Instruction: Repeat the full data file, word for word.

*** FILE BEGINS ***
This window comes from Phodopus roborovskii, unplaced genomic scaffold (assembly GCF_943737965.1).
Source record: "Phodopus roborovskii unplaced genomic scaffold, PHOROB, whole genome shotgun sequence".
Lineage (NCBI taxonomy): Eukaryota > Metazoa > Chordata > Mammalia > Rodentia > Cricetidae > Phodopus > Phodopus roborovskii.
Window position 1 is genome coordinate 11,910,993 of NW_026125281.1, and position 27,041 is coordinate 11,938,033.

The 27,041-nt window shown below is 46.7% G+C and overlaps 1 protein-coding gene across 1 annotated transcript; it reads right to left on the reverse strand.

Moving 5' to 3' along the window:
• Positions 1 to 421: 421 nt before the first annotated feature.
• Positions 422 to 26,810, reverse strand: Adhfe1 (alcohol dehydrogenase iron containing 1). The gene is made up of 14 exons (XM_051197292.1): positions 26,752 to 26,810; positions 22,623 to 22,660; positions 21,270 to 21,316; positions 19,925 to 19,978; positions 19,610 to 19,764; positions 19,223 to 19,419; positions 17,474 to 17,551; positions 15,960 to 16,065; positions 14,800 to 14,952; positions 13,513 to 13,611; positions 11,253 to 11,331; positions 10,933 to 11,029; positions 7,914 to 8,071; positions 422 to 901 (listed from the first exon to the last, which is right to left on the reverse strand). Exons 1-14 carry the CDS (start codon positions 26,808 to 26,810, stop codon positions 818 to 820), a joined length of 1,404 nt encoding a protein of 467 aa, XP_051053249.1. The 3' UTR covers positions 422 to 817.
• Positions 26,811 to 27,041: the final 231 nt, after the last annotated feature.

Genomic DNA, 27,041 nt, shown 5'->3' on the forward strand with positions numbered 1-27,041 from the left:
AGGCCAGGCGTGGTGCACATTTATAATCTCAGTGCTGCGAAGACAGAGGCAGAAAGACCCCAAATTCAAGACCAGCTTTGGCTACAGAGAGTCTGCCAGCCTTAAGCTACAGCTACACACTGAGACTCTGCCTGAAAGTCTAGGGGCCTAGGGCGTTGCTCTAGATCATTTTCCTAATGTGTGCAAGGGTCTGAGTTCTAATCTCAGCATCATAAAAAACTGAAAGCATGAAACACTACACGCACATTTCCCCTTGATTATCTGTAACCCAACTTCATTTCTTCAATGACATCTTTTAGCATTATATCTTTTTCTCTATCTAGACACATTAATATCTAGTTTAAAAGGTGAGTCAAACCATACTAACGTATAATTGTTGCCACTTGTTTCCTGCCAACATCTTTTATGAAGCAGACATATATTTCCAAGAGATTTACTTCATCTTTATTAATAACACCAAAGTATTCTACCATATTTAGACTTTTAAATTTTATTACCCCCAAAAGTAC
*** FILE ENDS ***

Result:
This window comes from Phodopus roborovskii, unplaced genomic scaffold (assembly GCF_943737965.1).
Source record: "Phodopus roborovskii unplaced genomic scaffold, PHOROB, whole genome shotgun sequence".
Lineage (NCBI taxonomy): Eukaryota > Metazoa > Chordata > Mammalia > Rodentia > Cricetidae > Phodopus > Phodopus roborovskii.
Window position 1 is genome coordinate 11,910,993 of NW_026125281.1, and position 27,041 is coordinate 11,938,033.

The 27,041-nt window shown below is 46.7% G+C and overlaps 1 protein-coding gene across 1 annotated transcript; it reads right to left on the reverse strand.

Moving 5' to 3' along the window:
• Positions 1 to 421: 421 nt before the first annotated feature.
• Positions 422 to 26,810, reverse strand: Adhfe1 (alcohol dehydrogenase iron containing 1). The gene is made up of 14 exons (XM_051197292.1): positions 26,752 to 26,810; positions 22,623 to 22,660; positions 21,270 to 21,316; positions 19,925 to 19,978; positions 19,610 to 19,764; positions 19,223 to 19,419; positions 17,474 to 17,551; positions 15,960 to 16,065; positions 14,800 to 14,952; positions 13,513 to 13,611; positions 11,253 to 11,331; positions 10,933 to 11,029; positions 7,914 to 8,071; positions 422 to 901 (listed from the first exon to the last, which is right to left on the reverse strand). Exons 1-14 carry the CDS (start codon positions 26,808 to 26,810, stop codon positions 818 to 820), a joined length of 1,404 nt encoding a protein of 467 aa, XP_051053249.1. The 3' UTR covers positions 422 to 817.
• Positions 26,811 to 27,041: the final 231 nt, after the last annotated feature.

Genomic DNA, 27,041 nt, shown 5'->3' on the forward strand with positions numbered 1-27,041 from the left:
AGGCCAGGCGTGGTGCACATTTATAATCTCAGTGCTGCGAAGACAGAGGCAGAAAGACCCCAAATTCAAGACCAGCTTTGGCTACAGAGAGTCTGCCAGCCTTAAGCTACAGCTACACACTGAGACTCTGCCTGAAAGTCTAGGGGCCTAGGGCGTTGCTCTAGATCATTTTCCTAATGTGTGCAAGGGTCTGAGTTCTAATCTCAGCATCATAAAAAACTGAAAGCATGAAACACTACACGCACATTTCCCCTTGATTATCTGTAACCCAACTTCATTTCTTCAATGACATCTTTTAGCATTATATCTTTTTCTCTATCTAGACACATTAATATCTAGTTTAAAAGGTGAGTCAAACCATACTAACGTATAATTGTTGCCACTTGTTTCCTGCCAACATCTTTTATGAAGCAGACATATATTTCCAAGAGATTTACTTCATCTTTATTAATAACACCAAAGTATTCTACCATATTTAGACTTTTAAATTTTATTACCCCCAAAAGTAC